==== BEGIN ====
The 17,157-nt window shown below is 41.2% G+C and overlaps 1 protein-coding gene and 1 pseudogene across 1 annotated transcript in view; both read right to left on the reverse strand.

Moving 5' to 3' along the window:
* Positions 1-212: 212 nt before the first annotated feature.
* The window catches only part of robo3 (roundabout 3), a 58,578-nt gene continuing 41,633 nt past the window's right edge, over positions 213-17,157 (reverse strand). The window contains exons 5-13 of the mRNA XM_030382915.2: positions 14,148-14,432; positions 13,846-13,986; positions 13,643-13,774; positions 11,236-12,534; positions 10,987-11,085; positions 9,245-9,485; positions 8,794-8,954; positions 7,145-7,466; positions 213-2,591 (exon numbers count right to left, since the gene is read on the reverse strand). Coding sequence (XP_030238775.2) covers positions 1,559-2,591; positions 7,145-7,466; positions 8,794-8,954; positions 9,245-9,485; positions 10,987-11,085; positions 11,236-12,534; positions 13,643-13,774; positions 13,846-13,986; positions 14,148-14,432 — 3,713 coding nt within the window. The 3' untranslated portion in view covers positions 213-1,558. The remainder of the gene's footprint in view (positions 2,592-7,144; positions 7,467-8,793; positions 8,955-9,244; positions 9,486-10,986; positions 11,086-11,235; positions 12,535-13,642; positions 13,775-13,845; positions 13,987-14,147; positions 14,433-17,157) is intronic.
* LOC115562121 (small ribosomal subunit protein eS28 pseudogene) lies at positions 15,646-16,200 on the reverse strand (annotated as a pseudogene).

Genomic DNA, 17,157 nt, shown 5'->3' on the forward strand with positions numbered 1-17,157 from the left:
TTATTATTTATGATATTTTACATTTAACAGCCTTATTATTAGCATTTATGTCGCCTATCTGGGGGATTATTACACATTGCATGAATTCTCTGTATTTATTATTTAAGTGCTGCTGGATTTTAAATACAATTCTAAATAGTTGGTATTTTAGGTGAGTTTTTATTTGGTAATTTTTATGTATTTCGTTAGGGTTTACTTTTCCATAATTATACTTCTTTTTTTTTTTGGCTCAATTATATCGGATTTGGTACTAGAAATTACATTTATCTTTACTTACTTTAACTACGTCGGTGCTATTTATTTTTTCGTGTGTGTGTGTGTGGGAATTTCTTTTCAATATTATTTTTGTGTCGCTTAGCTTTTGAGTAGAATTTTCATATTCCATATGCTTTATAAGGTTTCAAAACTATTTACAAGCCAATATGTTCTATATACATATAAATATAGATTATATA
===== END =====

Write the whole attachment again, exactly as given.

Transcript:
The 17,157-nt window shown below is 41.2% G+C and overlaps 1 protein-coding gene and 1 pseudogene across 1 annotated transcript in view; both read right to left on the reverse strand.

Moving 5' to 3' along the window:
* Positions 1-212: 212 nt before the first annotated feature.
* The window catches only part of robo3 (roundabout 3), a 58,578-nt gene continuing 41,633 nt past the window's right edge, over positions 213-17,157 (reverse strand). The window contains exons 5-13 of the mRNA XM_030382915.2: positions 14,148-14,432; positions 13,846-13,986; positions 13,643-13,774; positions 11,236-12,534; positions 10,987-11,085; positions 9,245-9,485; positions 8,794-8,954; positions 7,145-7,466; positions 213-2,591 (exon numbers count right to left, since the gene is read on the reverse strand). Coding sequence (XP_030238775.2) covers positions 1,559-2,591; positions 7,145-7,466; positions 8,794-8,954; positions 9,245-9,485; positions 10,987-11,085; positions 11,236-12,534; positions 13,643-13,774; positions 13,846-13,986; positions 14,148-14,432 — 3,713 coding nt within the window. The 3' untranslated portion in view covers positions 213-1,558. The remainder of the gene's footprint in view (positions 2,592-7,144; positions 7,467-8,793; positions 8,955-9,244; positions 9,486-10,986; positions 11,086-11,235; positions 12,535-13,642; positions 13,775-13,845; positions 13,987-14,147; positions 14,433-17,157) is intronic.
* LOC115562121 (small ribosomal subunit protein eS28 pseudogene) lies at positions 15,646-16,200 on the reverse strand (annotated as a pseudogene).

Genomic DNA, 17,157 nt, shown 5'->3' on the forward strand with positions numbered 1-17,157 from the left:
TTATTATTTATGATATTTTACATTTAACAGCCTTATTATTAGCATTTATGTCGCCTATCTGGGGGATTATTACACATTGCATGAATTCTCTGTATTTATTATTTAAGTGCTGCTGGATTTTAAATACAATTCTAAATAGTTGGTATTTTAGGTGAGTTTTTATTTGGTAATTTTTATGTATTTCGTTAGGGTTTACTTTTCCATAATTATACTTCTTTTTTTTTTTGGCTCAATTATATCGGATTTGGTACTAGAAATTACATTTATCTTTACTTACTTTAACTACGTCGGTGCTATTTATTTTTTCGTGTGTGTGTGTGTGGGAATTTCTTTTCAATATTATTTTTGTGTCGCTTAGCTTTTGAGTAGAATTTTCATATTCCATATGCTTTATAAGGTTTCAAAACTATTTACAAGCCAATATGTTCTATATACATATAAATATAGATTATATA